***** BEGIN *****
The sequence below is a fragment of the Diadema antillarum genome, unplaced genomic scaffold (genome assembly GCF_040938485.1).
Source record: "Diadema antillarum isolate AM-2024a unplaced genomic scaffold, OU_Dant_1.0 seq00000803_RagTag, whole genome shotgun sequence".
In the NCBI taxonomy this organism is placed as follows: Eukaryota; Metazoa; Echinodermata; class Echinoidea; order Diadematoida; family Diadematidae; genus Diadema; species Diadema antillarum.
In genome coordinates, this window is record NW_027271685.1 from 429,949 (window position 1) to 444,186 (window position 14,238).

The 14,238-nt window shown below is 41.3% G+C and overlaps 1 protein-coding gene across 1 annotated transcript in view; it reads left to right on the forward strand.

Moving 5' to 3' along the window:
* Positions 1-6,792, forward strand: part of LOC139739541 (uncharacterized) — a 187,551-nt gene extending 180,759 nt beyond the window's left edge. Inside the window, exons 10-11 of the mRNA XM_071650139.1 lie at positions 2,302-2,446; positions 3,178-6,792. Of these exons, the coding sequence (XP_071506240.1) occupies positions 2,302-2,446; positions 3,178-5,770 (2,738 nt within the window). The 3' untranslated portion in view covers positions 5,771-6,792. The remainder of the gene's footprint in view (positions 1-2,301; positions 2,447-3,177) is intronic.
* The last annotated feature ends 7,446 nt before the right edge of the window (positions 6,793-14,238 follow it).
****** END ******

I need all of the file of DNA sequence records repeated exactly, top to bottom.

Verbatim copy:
The sequence below is a fragment of the Diadema antillarum genome, unplaced genomic scaffold (genome assembly GCF_040938485.1).
Source record: "Diadema antillarum isolate AM-2024a unplaced genomic scaffold, OU_Dant_1.0 seq00000803_RagTag, whole genome shotgun sequence".
In the NCBI taxonomy this organism is placed as follows: Eukaryota; Metazoa; Echinodermata; class Echinoidea; order Diadematoida; family Diadematidae; genus Diadema; species Diadema antillarum.
In genome coordinates, this window is record NW_027271685.1 from 429,949 (window position 1) to 444,186 (window position 14,238).

The 14,238-nt window shown below is 41.3% G+C and overlaps 1 protein-coding gene across 1 annotated transcript in view; it reads left to right on the forward strand.

Moving 5' to 3' along the window:
* Positions 1-6,792, forward strand: part of LOC139739541 (uncharacterized) — a 187,551-nt gene extending 180,759 nt beyond the window's left edge. Inside the window, exons 10-11 of the mRNA XM_071650139.1 lie at positions 2,302-2,446; positions 3,178-6,792. Of these exons, the coding sequence (XP_071506240.1) occupies positions 2,302-2,446; positions 3,178-5,770 (2,738 nt within the window). The 3' untranslated portion in view covers positions 5,771-6,792. The remainder of the gene's footprint in view (positions 1-2,301; positions 2,447-3,177) is intronic.
* The last annotated feature ends 7,446 nt before the right edge of the window (positions 6,793-14,238 follow it).